The century-old mansion that houses the Cuban Interests Section on 16th Street in northwest Washington will become the Embassy of Cuba again July 20.
President Barack Obama announced Wednesday the U.S. and Cuba will reopen their embassies in Havana and Washington, heralding a “new chapter” in relations after a half-century of hostility, the Associated Press reported.
The embassy agreement marks the biggest tangible step toward normalizing relations since the surprise announcement in December that the U.S. and Cuba were restarting diplomatic ties.
A statement from the Cuban government said reopening embassies was just the first step in “a long and complex process toward normalization of bilateral ties.” It demanded an end to the U.S. embargo, the return of the U.S. naval base at Guantanamo and a halt to U.S. radio and TV broadcasts aimed at the island.
The president on Wednesday reiterated his call for Congress to lift the embargo, which he said has failed to bring political change in Cuba. However, he faces stiff resistance from Republicans, as well as some Democrats, who say he is prematurely rewarding a government that engages in serious human rights abuses.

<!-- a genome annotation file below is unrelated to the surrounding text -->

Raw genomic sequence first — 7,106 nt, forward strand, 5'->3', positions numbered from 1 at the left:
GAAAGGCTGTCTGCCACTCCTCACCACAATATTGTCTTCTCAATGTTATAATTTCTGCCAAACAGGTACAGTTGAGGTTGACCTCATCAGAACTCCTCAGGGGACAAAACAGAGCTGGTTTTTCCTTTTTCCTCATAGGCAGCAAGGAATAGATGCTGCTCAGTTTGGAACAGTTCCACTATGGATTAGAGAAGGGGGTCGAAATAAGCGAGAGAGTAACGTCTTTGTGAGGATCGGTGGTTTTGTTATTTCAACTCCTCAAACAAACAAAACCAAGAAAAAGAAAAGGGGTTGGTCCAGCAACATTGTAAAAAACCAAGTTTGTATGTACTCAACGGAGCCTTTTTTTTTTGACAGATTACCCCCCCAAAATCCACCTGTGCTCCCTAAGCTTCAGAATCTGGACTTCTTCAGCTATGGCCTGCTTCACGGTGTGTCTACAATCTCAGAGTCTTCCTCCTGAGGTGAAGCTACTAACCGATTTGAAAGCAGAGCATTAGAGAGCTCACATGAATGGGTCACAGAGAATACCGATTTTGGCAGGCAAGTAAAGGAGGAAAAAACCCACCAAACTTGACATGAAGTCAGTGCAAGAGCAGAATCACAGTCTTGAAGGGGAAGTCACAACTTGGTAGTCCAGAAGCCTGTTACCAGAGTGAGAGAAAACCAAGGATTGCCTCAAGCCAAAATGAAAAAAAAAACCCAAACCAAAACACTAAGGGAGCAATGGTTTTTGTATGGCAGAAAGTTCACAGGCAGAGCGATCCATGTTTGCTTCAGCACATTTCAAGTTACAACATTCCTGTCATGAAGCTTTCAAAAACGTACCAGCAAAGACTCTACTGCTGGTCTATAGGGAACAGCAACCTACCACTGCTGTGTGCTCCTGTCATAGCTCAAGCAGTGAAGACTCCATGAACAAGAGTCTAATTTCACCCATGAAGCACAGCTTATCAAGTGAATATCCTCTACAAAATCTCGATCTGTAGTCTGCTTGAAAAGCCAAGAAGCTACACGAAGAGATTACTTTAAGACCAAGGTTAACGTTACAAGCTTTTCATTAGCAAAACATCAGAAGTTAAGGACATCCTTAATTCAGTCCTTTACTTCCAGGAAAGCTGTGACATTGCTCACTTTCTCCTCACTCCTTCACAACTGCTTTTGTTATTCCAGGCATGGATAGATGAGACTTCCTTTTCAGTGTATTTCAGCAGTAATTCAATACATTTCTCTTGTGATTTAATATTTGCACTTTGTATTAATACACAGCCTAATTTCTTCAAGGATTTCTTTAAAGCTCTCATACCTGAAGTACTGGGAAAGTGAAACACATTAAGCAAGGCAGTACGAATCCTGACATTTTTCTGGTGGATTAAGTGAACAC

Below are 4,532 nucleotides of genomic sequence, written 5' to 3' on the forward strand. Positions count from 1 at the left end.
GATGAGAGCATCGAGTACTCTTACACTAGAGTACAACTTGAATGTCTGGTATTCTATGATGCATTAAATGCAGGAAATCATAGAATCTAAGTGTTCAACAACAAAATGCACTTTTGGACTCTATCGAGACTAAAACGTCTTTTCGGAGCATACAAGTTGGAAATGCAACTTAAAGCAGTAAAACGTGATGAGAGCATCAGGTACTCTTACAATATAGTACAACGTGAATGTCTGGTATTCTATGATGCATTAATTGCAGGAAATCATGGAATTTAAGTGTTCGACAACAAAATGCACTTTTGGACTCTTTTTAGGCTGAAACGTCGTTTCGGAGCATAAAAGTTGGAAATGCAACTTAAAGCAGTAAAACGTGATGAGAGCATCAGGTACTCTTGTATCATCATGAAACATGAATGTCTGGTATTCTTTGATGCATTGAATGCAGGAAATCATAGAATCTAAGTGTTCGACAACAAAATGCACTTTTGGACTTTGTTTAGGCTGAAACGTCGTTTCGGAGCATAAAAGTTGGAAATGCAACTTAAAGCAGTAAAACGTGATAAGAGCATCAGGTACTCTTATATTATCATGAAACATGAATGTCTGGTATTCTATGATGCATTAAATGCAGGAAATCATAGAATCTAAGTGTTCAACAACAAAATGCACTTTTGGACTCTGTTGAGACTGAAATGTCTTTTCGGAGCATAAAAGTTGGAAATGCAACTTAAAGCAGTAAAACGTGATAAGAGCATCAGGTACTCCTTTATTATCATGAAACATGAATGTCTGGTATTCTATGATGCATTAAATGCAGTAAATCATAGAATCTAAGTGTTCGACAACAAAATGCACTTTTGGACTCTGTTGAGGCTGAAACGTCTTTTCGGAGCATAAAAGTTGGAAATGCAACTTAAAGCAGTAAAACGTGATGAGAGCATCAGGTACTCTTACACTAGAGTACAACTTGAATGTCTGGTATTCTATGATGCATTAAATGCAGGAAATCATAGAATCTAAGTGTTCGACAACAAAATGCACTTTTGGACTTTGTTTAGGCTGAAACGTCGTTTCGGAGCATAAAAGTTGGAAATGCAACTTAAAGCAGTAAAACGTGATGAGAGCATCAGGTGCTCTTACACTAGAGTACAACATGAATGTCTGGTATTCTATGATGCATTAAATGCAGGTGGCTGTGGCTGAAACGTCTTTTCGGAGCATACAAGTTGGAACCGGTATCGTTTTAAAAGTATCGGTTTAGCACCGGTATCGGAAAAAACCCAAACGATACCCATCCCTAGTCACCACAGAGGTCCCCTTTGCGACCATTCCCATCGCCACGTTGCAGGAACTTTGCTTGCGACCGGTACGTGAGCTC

The U.S. cut off diplomatic relations with Cuba in 1961 after Fidel Castro's revolution. The U.S. spent decades trying to either actively overthrow the Cuban government or isolate the island, including toughening the economic embargo first imposed by President Dwight D. Eisenhower.
Since the late 1970s, the United States and Cuba have operated diplomatic missions called interests sections in each other's capitals. The missions are technically under the protection of Switzerland, and do not enjoy the same status as embassies.
The mansion at 2630 16th St. NW, which was built by the Cuban government, was maintained for several years by Czechoslovakia after the last Cuban diplomats left.